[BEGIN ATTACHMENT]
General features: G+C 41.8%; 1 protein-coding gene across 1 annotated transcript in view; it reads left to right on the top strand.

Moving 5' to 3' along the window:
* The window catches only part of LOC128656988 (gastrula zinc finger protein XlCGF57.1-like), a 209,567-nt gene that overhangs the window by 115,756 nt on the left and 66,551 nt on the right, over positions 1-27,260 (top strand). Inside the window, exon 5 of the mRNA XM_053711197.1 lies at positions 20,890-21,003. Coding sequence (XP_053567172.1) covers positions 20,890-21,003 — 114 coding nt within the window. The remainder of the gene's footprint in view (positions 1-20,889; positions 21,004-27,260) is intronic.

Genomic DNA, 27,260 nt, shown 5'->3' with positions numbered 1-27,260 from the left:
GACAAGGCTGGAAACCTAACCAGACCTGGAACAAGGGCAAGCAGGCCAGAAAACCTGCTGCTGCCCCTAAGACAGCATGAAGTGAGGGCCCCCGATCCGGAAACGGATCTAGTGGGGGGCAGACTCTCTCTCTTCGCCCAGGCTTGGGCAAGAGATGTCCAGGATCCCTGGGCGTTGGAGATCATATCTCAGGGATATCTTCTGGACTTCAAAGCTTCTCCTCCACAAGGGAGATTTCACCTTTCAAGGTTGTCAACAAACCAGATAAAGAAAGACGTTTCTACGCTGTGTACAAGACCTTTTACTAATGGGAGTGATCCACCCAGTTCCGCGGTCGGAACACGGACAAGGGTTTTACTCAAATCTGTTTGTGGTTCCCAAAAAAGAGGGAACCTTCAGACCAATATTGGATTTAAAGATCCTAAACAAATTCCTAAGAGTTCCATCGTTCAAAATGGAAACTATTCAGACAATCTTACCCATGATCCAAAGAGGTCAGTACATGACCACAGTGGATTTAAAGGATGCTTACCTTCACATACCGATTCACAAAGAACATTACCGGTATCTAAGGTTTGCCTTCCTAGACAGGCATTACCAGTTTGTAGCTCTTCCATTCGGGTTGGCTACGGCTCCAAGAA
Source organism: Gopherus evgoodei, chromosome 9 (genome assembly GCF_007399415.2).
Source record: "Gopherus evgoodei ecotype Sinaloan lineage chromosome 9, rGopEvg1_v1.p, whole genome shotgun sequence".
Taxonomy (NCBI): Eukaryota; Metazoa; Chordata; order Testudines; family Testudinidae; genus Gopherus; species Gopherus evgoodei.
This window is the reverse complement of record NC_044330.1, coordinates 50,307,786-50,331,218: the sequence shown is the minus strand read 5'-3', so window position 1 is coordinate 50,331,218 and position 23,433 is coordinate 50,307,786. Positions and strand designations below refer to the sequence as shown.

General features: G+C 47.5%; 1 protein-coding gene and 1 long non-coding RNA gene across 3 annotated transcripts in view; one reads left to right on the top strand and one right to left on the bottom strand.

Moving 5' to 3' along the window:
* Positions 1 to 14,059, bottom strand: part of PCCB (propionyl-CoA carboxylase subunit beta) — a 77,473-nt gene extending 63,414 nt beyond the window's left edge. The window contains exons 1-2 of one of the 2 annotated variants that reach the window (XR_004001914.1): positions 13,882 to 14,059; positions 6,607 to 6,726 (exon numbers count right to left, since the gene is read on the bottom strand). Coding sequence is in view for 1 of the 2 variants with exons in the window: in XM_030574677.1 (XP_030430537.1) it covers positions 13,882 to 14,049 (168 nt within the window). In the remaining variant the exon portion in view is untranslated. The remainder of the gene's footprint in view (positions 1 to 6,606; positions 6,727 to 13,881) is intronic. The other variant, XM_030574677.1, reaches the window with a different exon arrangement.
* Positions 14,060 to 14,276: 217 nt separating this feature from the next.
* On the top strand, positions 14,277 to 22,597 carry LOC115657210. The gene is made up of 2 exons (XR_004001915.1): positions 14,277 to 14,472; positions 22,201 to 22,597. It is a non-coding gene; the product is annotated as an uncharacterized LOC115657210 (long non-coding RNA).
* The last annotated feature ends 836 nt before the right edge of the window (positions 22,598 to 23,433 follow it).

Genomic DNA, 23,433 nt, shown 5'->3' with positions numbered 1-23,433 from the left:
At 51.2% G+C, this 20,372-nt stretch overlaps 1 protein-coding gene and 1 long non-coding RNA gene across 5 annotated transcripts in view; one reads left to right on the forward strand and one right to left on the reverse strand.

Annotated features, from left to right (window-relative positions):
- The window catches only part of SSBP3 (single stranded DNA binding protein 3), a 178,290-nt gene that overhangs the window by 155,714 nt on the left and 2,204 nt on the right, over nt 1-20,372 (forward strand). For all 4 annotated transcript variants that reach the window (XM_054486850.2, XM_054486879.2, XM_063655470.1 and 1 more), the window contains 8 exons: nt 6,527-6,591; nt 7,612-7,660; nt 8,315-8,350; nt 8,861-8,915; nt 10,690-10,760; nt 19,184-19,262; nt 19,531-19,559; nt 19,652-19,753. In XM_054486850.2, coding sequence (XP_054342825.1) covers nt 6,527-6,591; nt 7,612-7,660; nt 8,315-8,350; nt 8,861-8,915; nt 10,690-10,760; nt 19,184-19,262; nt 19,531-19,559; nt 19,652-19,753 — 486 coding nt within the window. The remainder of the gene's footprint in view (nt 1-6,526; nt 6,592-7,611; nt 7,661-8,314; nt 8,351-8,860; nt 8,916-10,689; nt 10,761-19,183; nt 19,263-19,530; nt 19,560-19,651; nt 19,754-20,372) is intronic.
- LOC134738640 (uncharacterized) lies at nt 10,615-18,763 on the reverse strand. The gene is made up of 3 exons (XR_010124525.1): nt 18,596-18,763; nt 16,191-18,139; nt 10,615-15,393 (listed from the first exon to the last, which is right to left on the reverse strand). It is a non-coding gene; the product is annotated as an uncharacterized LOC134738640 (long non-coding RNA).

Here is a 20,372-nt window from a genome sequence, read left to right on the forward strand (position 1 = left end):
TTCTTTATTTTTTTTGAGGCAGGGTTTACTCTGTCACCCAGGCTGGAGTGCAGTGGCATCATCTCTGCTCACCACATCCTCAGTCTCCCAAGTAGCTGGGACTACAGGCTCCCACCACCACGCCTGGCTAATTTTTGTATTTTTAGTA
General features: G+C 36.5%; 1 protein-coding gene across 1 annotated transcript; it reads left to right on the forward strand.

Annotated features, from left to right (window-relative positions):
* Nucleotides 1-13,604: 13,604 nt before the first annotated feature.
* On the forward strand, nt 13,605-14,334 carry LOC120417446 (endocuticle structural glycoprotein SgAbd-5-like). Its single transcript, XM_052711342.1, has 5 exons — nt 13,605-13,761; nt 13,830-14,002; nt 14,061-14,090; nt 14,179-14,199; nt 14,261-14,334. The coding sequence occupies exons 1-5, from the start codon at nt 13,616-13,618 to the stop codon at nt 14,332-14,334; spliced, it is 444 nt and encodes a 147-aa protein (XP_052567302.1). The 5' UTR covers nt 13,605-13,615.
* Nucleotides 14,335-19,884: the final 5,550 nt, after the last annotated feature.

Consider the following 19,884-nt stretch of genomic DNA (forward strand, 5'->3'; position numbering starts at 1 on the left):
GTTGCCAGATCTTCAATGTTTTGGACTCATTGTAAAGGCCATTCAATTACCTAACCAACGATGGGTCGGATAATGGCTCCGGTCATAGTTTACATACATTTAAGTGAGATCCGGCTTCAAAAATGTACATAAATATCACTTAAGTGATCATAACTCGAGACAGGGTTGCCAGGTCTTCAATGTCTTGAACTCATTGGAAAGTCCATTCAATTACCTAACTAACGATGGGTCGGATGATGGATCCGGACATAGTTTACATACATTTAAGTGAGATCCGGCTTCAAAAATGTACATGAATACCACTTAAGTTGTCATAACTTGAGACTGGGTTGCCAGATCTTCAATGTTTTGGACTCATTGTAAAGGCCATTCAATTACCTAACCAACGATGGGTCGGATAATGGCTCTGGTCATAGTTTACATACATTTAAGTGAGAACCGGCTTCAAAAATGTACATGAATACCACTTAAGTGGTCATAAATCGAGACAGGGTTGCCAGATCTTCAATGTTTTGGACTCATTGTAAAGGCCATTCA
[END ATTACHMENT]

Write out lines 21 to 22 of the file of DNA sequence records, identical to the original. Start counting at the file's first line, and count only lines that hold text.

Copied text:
Here is a 20,372-nt window from a genome sequence, read left to right on the forward strand (position 1 = left end):
TTCTTTATTTTTTTTGAGGCAGGGTTTACTCTGTCACCCAGGCTGGAGTGCAGTGGCATCATCTCTGCTCACCACATCCTCAGTCTCCCAAGTAGCTGGGACTACAGGCTCCCACCACCACGCCTGGCTAATTTTTGTATTTTTAGTA